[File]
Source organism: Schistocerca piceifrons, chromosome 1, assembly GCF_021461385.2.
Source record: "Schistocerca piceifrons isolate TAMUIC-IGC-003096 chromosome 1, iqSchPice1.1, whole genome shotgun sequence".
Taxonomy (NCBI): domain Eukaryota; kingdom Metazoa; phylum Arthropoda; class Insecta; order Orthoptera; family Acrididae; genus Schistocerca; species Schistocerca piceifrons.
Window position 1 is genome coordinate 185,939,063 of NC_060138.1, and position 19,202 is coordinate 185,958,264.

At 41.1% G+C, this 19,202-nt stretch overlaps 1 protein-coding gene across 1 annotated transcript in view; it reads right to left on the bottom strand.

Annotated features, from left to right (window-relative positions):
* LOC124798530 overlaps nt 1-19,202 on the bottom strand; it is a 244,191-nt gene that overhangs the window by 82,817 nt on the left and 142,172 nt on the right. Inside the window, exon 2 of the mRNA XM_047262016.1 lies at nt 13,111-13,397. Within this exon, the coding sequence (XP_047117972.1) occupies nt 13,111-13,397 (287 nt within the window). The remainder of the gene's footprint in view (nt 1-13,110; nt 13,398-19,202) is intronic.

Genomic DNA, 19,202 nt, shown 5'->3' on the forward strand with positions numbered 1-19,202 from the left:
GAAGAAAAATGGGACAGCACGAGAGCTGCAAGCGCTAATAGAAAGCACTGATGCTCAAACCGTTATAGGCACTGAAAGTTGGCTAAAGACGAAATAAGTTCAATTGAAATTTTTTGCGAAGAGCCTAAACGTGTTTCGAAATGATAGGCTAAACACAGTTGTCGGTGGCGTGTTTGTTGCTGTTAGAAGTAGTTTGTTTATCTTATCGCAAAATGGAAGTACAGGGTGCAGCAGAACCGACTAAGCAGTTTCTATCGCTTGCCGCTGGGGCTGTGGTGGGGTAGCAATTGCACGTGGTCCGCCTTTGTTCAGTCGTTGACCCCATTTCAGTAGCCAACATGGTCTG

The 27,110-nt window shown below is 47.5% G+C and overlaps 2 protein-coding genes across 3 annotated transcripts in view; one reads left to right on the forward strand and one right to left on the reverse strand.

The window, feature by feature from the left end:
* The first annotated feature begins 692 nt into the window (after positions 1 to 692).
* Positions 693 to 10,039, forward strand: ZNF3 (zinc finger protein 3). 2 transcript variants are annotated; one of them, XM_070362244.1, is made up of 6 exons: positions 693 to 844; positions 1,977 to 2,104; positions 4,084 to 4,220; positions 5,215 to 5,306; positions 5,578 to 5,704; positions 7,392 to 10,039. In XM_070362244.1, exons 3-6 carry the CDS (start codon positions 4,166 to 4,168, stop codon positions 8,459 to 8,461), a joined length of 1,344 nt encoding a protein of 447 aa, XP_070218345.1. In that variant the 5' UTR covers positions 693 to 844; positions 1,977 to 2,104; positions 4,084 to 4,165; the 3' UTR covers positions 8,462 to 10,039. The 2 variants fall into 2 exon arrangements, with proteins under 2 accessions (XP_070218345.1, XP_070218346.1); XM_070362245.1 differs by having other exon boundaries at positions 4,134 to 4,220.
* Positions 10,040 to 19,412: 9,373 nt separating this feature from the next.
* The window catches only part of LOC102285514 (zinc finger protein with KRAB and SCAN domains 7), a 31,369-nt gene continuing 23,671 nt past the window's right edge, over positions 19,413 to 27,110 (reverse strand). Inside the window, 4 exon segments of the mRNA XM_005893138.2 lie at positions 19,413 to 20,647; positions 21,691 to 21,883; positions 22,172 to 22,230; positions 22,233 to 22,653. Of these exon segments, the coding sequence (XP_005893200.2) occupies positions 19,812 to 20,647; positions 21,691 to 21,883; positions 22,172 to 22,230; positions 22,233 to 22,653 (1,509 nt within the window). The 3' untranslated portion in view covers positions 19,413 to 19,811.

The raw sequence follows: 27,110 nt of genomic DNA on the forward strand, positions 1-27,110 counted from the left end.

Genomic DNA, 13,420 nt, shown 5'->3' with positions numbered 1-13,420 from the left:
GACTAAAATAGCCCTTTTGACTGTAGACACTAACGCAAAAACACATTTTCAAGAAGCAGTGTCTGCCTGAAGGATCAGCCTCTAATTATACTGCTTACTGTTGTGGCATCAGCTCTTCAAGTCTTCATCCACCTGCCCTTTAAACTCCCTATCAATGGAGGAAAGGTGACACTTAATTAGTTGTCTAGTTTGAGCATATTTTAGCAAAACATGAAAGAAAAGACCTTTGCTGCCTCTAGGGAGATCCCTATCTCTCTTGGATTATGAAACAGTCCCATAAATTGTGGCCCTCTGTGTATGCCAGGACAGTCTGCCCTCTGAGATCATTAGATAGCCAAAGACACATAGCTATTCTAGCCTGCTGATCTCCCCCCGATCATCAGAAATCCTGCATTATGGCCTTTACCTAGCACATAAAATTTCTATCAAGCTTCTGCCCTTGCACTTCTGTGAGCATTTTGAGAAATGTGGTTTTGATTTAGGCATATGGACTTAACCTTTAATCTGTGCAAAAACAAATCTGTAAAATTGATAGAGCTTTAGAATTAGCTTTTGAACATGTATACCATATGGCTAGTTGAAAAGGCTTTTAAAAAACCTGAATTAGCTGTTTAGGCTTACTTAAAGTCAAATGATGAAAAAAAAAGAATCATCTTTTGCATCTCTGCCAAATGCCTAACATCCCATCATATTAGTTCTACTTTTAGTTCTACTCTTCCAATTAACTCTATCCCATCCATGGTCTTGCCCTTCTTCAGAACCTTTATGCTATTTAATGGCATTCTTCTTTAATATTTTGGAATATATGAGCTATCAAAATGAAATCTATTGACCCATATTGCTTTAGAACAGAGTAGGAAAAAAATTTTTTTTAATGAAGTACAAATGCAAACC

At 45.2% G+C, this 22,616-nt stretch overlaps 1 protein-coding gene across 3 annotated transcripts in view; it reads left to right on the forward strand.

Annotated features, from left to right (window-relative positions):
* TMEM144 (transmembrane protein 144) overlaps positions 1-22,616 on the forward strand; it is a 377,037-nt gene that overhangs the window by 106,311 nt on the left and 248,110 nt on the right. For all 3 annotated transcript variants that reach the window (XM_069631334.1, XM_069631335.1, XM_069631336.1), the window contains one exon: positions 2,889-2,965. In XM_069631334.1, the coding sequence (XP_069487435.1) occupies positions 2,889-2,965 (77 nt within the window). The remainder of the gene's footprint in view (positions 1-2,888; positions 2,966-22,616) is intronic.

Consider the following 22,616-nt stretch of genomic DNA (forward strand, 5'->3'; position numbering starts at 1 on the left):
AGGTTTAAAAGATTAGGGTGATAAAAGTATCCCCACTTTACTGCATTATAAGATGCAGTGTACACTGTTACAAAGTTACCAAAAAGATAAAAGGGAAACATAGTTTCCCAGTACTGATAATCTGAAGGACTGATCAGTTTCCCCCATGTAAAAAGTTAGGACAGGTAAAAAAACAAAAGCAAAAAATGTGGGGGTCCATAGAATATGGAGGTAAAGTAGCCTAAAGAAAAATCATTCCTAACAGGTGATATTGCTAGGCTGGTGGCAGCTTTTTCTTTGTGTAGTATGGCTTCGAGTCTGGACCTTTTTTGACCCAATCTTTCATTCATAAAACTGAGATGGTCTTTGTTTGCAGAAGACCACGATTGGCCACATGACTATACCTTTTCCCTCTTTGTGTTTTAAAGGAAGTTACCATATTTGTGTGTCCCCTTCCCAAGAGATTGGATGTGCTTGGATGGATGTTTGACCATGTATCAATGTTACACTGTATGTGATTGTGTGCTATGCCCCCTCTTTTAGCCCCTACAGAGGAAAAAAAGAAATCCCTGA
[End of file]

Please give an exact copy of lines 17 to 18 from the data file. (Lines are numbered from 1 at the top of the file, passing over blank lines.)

Genomic DNA, 13,420 nt, shown 5'->3' with positions numbered 1-13,420 from the left:
GACTAAAATAGCCCTTTTGACTGTAGACACTAACGCAAAAACACATTTTCAAGAAGCAGTGTCTGCCTGAAGGATCAGCCTCTAATTATACTGCTTACTGTTGTGGCATCAGCTCTTCAAGTCTTCATCCACCTGCCCTTTAAACTCCCTATCAATGGAGGAAAGGTGACACTTAATTAGTTGTCTAGTTTGAGCATATTTTAGCAAAACATGAAAGAAAAGACCTTTGCTGCCTCTAGGGAGATCCCTATCTCTCTTGGATTATGAAACAGTCCCATAAATTGTGGCCCTCTGTGTATGCCAGGACAGTCTGCCCTCTGAGATCATTAGATAGCCAAAGACACATAGCTATTCTAGCCTGCTGATCTCCCCCCGATCATCAGAAATCCTGCATTATGGCCTTTACCTAGCACATAAAATTTCTATCAAGCTTCTGCCCTTGCACTTCTGTGAGCATTTTGAGAAATGTGGTTTTGATTTAGGCATATGGACTTAACCTTTAATCTGTGCAAAAACAAATCTGTAAAATTGATAGAGCTTTAGAATTAGCTTTTGAACATGTATACCATATGGCTAGTTGAAAAGGCTTTTAAAAAACCTGAATTAGCTGTTTAGGCTTACTTAAAGTCAAATGATGAAAAAAAAAGAATCATCTTTTGCATCTCTGCCAAATGCCTAACATCCCATCATATTAGTTCTACTTTTAGTTCTACTCTTCCAATTAACTCTATCCCATCCATGGTCTTGCCCTTCTTCAGAACCTTTATGCTATTTAATGGCATTCTTCTTTAATATTTTGGAATATATGAGCTATCAAAATGAAATCTATTGACCCATATTGCTTTAGAACAGAGTAGGAAAAAAATTTTTTTTAATGAAGTACAAATGCAAACC